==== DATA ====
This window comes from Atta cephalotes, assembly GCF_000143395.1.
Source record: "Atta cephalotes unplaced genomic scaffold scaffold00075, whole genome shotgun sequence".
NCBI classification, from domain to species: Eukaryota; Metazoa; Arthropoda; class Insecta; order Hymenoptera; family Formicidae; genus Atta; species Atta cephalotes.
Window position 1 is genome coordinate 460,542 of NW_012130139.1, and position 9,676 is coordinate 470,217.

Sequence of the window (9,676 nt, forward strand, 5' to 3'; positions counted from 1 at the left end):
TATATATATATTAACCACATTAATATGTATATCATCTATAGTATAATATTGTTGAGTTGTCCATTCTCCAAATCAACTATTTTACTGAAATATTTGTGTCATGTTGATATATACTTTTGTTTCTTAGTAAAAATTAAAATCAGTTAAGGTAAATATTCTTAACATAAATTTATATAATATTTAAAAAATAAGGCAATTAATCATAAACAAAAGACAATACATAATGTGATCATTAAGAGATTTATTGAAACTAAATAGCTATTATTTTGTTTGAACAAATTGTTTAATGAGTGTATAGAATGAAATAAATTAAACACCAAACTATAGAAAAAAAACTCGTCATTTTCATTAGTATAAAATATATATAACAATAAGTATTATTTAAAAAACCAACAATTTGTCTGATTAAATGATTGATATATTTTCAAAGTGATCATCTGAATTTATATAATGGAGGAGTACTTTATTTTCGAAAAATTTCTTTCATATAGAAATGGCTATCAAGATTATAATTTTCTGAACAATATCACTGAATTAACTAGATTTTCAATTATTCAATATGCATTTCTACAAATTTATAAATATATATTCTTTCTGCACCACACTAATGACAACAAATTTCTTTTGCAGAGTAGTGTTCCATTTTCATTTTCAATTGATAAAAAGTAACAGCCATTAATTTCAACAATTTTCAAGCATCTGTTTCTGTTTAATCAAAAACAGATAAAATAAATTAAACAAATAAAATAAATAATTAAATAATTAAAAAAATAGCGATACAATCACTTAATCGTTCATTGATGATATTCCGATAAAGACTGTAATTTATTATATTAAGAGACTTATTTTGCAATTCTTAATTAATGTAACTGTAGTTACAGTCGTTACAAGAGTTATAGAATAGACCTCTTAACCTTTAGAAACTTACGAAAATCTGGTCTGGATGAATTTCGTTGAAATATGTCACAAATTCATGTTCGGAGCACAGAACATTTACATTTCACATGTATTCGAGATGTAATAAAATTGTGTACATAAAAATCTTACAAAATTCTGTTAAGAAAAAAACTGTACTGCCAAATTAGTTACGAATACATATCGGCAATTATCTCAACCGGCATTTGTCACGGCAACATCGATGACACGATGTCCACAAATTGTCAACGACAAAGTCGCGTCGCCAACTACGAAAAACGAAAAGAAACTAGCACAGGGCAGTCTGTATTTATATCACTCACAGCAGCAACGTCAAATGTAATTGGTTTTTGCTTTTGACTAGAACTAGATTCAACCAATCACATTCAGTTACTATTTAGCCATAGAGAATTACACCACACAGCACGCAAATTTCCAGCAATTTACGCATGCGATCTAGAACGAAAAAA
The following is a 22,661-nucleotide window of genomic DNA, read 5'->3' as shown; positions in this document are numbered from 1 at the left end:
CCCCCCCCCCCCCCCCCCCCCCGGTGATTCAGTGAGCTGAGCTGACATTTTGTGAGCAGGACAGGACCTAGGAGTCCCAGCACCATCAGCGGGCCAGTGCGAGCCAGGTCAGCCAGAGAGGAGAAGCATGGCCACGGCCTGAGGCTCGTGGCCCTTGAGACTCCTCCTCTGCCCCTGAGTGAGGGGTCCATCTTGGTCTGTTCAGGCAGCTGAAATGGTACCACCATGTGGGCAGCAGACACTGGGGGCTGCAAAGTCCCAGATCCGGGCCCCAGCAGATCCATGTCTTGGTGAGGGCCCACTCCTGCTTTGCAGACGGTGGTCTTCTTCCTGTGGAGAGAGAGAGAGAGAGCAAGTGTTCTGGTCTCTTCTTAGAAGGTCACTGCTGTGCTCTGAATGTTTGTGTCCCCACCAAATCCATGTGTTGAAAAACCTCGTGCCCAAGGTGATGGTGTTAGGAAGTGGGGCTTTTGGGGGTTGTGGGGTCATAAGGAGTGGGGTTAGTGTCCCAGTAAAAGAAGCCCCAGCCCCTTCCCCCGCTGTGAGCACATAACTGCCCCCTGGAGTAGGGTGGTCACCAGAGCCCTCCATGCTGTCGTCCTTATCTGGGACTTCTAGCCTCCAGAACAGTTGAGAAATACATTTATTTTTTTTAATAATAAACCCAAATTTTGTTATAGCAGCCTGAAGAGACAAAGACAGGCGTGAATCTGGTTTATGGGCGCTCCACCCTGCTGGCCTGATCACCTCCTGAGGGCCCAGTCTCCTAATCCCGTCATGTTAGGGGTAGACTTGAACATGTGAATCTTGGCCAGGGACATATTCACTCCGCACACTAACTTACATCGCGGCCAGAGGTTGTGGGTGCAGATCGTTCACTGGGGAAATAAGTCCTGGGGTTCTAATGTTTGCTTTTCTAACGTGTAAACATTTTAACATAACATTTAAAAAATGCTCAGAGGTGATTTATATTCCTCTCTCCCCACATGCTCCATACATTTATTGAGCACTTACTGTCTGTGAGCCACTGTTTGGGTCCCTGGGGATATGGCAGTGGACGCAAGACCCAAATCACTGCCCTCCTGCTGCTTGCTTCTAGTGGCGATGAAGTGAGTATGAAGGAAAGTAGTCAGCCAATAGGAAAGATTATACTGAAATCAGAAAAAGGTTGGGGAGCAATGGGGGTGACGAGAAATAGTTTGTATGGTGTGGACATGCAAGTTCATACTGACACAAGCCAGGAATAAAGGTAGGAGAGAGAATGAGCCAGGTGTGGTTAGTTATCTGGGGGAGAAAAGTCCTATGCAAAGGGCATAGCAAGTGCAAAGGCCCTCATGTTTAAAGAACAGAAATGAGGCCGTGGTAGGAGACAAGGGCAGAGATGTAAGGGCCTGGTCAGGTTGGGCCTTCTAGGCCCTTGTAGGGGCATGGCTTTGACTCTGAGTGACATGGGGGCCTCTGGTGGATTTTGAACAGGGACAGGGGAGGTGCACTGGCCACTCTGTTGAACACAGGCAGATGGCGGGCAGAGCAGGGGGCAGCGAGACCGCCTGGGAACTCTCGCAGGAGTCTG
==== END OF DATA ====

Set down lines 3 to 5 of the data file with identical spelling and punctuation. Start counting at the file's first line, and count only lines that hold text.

NCBI classification, from domain to species: Eukaryota; Metazoa; Arthropoda; class Insecta; order Hymenoptera; family Formicidae; genus Atta; species Atta cephalotes.
Window position 1 is genome coordinate 460,542 of NW_012130139.1, and position 9,676 is coordinate 470,217.

Sequence of the window (9,676 nt, forward strand, 5' to 3'; positions counted from 1 at the left end):